After the sabremetric revolution began gaining steam within baseball front offices just over a decade ago, many clubs have gone to great lengths to get an upper hand. Many teams have hired former scientists, NASA employees, and college geniuses to not only perfect the statistics they have on hand, but also to create new formulas to exploit the weaknesses of opponents.
Perhaps it was seeing the Houston Astros hire former St. Louis Cardinals number-cruncher Sig Mejdal (who was, along with CBS’ Nando Di Fino, a star of the exceptional fantasy baseball tome “Fantasyland” by Sam Walker), but the Detroit Tigers have brought in their own analyst courtesy of a formula designed to emphasis pitching potential.
Rod Hesbrau, formerly of the University of Wisconsin’s mathematics department, has been working on a theoretical pitching model that uses several different measurements to gauge whether or not a strikeout will be upcoming, or just how much “stuff” a pitcher will have on any particular day. The Tigers, who obviously place a huge priority on pitchers with cannon arms and high ceilings, found his work to be revelatory, and decided to bring in their own baseball nerd.
“It was an idea we had kicked around for several years, dating back to 2006,” assistant GM Al Avila said. “This is someone who has an innate understanding of our organizational system, and has had full access to our data and has been making strides already to not only streamline our existing data, but to create new information that we can use to further cultivate our pitching.”
Like pitching metrics xFIP, ERA+, and DIPS, Hesbrau has taken on open-minded view of pitching in terms of not only what the pitcher himself is able to control, but how the pitcher will be able to use those possibilities to dictate whether or not the pitcher can coax a strikeout from not just one batter, but by how many batters: Potential Strikeouts with Realized Pitches, or “P-kwRP” for short.
For a roughly intangible formula like this to work, the Tigers provided Hesbrau with reams of data on several of their starters, specifically Rick Porcello.
Ostensibly, Porcello has been improving each of the last four seasons judging by his strikeout rate, walk rate, FIP, and xFIP, and if we think back we remember how highly touted he was right before the 2007 MLB draft. The results haven’t shown up on the field yet, but what Hesbrau has done is work with the P-kwRP formula to determine Porcello’s strikeouts for the season, and it should be able to deduce how many he’ll have against a certain opponent.
Off-hand, this seems preposterous: baseball data is used as a reflection of what a player is capable of, and attempts to use any formulas to guess how said player will do in the future. Can a predictive model for the most unpredictable positions really be within reach? The Tigers certainly think so, or else they wouldn’t have made the move to give Hesbrau his own Orange, Blue, and Math office.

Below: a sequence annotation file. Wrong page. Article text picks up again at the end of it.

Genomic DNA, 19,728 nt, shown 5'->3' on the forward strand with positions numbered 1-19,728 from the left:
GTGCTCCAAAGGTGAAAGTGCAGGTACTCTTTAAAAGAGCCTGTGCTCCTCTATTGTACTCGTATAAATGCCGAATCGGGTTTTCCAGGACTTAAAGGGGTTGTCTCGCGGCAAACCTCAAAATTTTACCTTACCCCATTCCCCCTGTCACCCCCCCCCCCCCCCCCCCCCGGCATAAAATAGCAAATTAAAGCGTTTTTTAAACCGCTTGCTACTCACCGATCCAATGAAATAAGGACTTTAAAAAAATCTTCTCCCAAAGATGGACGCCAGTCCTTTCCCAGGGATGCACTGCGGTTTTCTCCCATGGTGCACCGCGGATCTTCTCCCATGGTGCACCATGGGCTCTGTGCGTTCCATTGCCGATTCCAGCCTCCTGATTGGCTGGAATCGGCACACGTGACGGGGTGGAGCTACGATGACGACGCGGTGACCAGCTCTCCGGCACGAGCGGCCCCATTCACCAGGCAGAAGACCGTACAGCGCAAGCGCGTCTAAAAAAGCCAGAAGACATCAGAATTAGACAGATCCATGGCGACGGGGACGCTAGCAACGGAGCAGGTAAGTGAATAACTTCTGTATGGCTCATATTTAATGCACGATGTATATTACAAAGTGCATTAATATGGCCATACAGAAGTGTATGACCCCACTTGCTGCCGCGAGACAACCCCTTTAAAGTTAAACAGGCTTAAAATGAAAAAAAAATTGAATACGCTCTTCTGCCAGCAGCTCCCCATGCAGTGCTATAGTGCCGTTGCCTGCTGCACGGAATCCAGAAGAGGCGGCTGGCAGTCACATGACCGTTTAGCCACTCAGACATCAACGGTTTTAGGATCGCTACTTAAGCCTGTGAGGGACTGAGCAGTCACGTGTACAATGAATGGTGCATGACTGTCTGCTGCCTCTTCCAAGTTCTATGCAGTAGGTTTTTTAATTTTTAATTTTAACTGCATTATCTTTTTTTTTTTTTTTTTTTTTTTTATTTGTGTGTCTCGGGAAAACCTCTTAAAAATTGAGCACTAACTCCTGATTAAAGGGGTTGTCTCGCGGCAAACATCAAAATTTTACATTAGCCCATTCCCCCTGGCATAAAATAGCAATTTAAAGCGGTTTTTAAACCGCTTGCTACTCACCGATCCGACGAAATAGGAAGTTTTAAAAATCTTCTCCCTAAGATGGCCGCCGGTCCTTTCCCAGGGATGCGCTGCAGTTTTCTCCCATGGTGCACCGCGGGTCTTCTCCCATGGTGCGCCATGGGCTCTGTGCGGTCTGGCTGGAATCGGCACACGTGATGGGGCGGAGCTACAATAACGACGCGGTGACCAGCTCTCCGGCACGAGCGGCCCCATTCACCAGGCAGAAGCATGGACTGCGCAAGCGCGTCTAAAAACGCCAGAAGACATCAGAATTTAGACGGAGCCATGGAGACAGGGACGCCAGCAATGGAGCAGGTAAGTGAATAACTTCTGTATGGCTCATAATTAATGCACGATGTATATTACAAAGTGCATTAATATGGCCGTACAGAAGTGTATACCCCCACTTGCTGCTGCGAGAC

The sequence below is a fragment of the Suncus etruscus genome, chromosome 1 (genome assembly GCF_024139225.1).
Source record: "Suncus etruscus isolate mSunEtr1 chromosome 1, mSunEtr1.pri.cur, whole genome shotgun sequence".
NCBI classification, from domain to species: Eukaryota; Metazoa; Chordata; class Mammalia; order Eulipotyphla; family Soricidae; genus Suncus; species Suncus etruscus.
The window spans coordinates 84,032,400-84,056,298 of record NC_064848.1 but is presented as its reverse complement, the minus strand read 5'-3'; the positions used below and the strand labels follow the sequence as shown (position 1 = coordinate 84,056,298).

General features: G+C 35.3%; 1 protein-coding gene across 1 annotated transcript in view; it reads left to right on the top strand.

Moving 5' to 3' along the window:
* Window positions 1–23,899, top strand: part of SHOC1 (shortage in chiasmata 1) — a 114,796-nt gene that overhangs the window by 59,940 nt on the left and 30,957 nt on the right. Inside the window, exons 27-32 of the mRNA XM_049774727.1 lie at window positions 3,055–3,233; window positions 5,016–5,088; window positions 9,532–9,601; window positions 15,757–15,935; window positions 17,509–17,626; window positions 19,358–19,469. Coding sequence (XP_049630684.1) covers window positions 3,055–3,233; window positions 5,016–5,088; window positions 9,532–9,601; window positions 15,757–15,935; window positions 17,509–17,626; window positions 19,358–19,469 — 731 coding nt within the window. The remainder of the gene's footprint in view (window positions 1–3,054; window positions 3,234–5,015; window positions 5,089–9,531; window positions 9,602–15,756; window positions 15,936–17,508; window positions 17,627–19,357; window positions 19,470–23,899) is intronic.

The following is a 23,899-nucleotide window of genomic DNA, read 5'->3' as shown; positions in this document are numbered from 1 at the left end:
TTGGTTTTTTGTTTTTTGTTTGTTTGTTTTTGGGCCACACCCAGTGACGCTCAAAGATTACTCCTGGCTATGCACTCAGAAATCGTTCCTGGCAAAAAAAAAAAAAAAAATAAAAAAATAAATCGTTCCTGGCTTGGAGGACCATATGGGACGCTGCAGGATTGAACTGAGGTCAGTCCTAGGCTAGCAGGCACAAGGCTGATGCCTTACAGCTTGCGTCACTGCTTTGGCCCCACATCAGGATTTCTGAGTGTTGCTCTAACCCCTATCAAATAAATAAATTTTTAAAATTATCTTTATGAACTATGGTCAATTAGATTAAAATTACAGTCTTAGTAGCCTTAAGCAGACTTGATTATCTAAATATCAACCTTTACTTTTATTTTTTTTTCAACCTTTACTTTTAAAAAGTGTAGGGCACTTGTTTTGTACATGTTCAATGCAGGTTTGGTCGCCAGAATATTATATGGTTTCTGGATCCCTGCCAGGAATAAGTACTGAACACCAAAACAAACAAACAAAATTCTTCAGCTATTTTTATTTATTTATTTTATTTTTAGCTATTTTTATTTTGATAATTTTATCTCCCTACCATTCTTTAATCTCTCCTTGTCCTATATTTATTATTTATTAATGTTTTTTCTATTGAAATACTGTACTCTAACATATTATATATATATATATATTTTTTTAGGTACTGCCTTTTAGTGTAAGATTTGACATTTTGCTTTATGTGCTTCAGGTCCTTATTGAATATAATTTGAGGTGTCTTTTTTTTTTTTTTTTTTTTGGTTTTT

“Let’s not mince words,” Hesbrau said in an interview with the Ann Arbor News on Saturday, “What we’re trying to do here is crystal-ball-type stuff – if P-kwRP is successful, the Tigers will have one of the best systems in place to target and train draftees and current pitchers to maximize their potential. It would also help revolutionize how to manage a bullpen or a starting rotation in the playoffs, which has seemed to be a bugaboo in Detroit’s last few post season exits.”
Such talk can be dismissed as unfounded confidence in a hypothetical mathematical field, but that’s what many said with Voros McCracken first developed the idea of a stat that measured a pitcher’s performance without the aid of defense, and subsequently spawned a stat that measured a pitcher’s performance without defense and taking the effects of a ballpark into mind. Of course, Hesbrau has tinkered with even more open-minded ideas that may seem ridiculous now, but may affect manager Brad Ausmus‘ handling of what appears to be a crippled Tigers’ bullpen.
“You take a look at the bullpen now, and wonder why a starter can be used freqently in short but effective periods of time over multiple days,” Hesbrau said. “I’m trying to pitch a 12-man rotation – no pun intended – where the only reliever needed would be the closer. But what kind of analyst would I be if I advocated the closer position?”
Only time will tell if a private genius can tell if Max Scherzer, Justin Verlander, or Joe Nathan can be used to maximize their already impressive potential, but, like the Cabrera extension, it’s not our money, so what could it hurt? And what better day to install such a position than April 1?